Goldman Says Chinese Commodity Financing May Unwind in 24 Months

Financing arrangments in China using commodities from copper to rubber as collateral to obtain credit may be unwound in 12 to 24 months, driven by increased yuan volatility, Goldman Sachs Group Inc. said.

As much as 1 million metric tons of copper and 30 million tons of iron ore could be released if the deals unwind, the bank said in a report today. The unwinding would be bearish “given relatively limited physical liquidity to absorb the shock,” analysts led by Jeffrey Currie wrote. For now, the deals remain profitable and an “abrupt government crackdown” on them is unlikely given the potential effect on the country’s economic growth, they wrote.

“Our view is that Chinese commodity financing deals will gradually unwind over the medium term, driven by an increase in foreign exchange hedging costs, which would slowly erode financing deal profitability and eventually close the interest rate arbitrage,” the analysts wrote.

The transactions using commodities as collateral made as much as $160 billion, or 31 percent of China’s total short-term foreign-exchange loans, the report showed. Gold, copper and iron ore are most commonly used as collateral, followed by soybeans, palm oil, rubber, nickel, zinc and aluminum, the bank said.

‘Hot Money’

“We believe Chinese commodity financing deals are ongoing and facilitating ‘hot money’ inflows into China by providing a mechanism to import low-cost foreign financing,” the analysts wrote. The deals “create excess physical demand and tighten the physical markets artificially; in contrast, an unwind creates excess supply and thus is bearish to prices.”

With the exception of iron ore, profitability of most hedged arrangements remains “substantial” because of positive yuan- and dollar-based interest-rate differentials, limited depreciation of the yuan last month and abundant commodity supply, which limits hedging costs, the bank said. Continued weakening of the yuan may spur some of the deals to unwind sooner than expected, it said.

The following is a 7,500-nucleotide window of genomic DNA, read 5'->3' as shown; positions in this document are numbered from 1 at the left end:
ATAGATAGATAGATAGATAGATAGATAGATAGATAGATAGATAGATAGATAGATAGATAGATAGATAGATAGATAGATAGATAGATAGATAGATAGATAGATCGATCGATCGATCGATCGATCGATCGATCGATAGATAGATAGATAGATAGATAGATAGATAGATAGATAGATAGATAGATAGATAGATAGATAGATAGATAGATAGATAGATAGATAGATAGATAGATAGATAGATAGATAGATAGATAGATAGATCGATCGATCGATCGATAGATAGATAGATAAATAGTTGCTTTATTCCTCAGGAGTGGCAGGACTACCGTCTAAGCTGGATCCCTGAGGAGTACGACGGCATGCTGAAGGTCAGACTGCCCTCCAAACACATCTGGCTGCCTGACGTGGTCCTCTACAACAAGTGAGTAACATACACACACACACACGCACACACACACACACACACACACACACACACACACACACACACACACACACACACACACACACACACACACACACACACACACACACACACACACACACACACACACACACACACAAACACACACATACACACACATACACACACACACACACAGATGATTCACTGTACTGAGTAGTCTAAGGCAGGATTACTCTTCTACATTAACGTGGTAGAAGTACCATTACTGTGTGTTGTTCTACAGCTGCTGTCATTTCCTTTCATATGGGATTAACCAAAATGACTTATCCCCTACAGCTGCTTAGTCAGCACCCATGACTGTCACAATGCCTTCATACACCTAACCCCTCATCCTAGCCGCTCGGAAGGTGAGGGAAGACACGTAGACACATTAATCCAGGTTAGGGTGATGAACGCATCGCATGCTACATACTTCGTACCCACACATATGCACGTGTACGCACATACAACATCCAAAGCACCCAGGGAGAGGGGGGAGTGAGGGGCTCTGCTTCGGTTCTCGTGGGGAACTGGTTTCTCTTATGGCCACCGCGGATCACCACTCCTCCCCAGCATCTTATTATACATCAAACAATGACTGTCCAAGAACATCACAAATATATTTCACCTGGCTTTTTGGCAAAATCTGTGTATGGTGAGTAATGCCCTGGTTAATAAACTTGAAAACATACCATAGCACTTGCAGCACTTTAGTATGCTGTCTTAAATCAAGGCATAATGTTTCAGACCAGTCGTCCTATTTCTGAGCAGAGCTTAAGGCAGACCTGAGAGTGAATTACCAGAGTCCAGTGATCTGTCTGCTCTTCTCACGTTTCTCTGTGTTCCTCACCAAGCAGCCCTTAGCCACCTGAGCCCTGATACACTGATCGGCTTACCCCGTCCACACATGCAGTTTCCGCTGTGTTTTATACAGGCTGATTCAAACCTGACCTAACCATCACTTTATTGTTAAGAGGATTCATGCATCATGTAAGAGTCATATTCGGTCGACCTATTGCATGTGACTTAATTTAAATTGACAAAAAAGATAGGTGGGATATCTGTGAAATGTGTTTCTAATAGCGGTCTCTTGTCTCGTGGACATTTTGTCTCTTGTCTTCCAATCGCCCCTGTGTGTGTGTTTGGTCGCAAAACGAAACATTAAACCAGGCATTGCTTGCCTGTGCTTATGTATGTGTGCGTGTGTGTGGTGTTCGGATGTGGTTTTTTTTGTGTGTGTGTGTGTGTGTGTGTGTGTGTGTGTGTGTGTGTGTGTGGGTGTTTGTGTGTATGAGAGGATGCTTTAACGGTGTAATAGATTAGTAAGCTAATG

China’s yuan had the biggest three-day decline since at least 2007 on concern rising financial risks will weaken growth in the world’s second-largest economy. The yuan has dropped 2.4 percent from a 20-year high of 6.0406 per dollar reached on Jan. 14, after strengthening 2.9 percent in 2013.

1 Million Tons

Returns from using copper as collateral are still more than 10 percent and up to 1 million tons of the metal may be tied to such arrangements, Goldman Sachs said. That’s up from 500,000 tons nine months ago, it said.

Imports of copper and iron ore into China rose to records in January on financing demand, before sliding in February as the currency weakened and the state moved to rein in shadow banking. About 40 percent of iron-ore stockpiles at Chinese ports are linked to finance deals, Mysteel Research estimates.

Financing arrangements probably lie behind a surge in Chinese gold imports from Hong Kong, Goldman Sachs said. The deals involve physical imports of gold and exports of semi-fabricated products to bring foreign exchange into China, according to the bank.

The number of commodities used for financing increased since mid-2013 as the government cut the amount of money that could be borrowed per commodity unit, Goldman Sachs said. Copper financing may account for about $23 billion worth of short-term foreign exchange loans, iron ore for $10.4 billion and soybeans for $7.7 billion in a base case, the bank said.

To contact the reporter on this story: Maria Kolesnikova in London at mkolesnikova@bloomberg.net

To contact the editors responsible for this story: Claudia Carpenter at ccarpenter2@bloomberg.net Dan Weeks, Nicholas Larkin

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